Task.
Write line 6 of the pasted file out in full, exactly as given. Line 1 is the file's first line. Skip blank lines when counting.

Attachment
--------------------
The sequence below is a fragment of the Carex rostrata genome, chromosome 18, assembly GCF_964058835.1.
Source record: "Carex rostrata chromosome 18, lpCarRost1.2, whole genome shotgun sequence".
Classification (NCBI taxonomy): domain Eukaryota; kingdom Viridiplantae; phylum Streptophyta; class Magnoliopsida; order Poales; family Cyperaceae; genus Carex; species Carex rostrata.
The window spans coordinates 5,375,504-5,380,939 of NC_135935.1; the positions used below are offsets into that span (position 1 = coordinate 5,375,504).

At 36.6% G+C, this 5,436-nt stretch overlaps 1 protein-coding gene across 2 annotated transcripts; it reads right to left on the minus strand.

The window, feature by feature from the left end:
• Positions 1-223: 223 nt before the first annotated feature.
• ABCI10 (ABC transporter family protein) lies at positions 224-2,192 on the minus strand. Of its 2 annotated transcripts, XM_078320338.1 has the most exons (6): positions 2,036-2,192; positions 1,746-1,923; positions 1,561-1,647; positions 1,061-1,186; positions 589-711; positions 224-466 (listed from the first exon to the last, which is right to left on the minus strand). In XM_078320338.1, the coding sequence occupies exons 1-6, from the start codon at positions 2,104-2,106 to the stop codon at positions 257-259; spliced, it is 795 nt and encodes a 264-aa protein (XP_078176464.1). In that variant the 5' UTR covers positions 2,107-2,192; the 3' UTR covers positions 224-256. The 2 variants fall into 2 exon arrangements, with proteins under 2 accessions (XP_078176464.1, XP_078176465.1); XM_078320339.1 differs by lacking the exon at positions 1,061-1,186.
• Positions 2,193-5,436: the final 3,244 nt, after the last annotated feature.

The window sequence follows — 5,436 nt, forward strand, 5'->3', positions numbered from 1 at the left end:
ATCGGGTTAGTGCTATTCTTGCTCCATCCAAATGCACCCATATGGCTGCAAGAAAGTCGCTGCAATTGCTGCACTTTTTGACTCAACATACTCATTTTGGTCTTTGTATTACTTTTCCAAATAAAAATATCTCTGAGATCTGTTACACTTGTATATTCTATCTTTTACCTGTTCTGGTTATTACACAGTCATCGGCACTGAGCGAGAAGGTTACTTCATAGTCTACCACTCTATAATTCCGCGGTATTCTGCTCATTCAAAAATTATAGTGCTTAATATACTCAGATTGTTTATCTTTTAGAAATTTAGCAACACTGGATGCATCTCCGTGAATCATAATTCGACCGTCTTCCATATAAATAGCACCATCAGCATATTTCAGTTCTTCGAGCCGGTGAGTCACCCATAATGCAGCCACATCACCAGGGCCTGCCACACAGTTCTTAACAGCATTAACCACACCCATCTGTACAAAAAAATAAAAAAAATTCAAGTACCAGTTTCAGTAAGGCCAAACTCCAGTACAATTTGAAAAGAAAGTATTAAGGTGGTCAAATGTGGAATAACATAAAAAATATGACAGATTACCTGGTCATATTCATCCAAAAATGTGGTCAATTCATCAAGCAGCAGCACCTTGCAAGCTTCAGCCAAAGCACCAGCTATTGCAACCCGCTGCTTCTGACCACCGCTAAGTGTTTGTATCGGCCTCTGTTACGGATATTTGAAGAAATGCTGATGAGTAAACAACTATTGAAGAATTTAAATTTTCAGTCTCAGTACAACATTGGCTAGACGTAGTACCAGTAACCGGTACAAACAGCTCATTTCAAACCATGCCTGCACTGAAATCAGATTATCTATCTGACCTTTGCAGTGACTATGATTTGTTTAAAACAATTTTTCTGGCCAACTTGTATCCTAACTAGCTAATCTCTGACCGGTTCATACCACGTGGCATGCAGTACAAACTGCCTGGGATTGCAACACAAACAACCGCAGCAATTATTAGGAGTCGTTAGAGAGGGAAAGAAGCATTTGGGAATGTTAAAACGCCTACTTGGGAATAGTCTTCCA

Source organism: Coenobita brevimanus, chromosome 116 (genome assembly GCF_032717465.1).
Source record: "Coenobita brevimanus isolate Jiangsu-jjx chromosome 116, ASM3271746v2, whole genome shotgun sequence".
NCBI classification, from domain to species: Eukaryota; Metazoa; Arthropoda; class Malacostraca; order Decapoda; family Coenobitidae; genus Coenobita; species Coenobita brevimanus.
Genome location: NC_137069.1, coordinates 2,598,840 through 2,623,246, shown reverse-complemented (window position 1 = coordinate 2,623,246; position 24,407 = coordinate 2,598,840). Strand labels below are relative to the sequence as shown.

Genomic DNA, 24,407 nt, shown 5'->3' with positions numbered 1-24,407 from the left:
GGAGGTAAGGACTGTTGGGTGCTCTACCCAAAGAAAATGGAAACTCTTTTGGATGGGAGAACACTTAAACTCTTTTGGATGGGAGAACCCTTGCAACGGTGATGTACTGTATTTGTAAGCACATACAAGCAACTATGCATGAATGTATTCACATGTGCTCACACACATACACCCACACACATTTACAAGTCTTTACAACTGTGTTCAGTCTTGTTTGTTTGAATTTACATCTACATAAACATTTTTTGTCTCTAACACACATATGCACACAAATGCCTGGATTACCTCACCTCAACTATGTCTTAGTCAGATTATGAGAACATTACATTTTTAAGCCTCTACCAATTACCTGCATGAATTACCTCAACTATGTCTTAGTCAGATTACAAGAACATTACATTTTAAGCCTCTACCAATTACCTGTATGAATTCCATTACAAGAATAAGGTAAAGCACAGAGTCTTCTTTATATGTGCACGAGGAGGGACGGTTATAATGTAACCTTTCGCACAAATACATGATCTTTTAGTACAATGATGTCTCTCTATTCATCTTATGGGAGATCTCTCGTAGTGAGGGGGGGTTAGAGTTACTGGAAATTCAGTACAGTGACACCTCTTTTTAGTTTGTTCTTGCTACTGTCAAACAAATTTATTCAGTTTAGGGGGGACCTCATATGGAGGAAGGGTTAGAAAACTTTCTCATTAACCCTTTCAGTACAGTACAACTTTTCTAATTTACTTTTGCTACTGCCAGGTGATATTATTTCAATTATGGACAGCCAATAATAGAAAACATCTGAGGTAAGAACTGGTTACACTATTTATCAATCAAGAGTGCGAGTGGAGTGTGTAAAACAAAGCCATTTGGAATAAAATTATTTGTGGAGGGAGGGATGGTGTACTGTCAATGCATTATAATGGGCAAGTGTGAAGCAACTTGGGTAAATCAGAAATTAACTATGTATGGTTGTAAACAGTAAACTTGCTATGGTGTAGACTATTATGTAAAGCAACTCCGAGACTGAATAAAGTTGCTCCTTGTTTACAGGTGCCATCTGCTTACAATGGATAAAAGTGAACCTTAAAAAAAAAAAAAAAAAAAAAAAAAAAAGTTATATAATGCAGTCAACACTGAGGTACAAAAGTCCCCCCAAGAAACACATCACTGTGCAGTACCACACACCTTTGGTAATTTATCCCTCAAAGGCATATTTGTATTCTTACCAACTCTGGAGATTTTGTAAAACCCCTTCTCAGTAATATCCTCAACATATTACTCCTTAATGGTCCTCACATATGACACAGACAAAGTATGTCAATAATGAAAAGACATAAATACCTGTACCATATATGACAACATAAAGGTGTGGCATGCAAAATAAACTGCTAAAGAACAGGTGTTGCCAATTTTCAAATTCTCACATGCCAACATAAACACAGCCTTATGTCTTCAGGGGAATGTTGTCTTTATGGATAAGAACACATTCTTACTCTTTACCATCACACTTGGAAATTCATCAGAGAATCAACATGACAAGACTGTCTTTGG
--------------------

The window, feature by feature from the left end: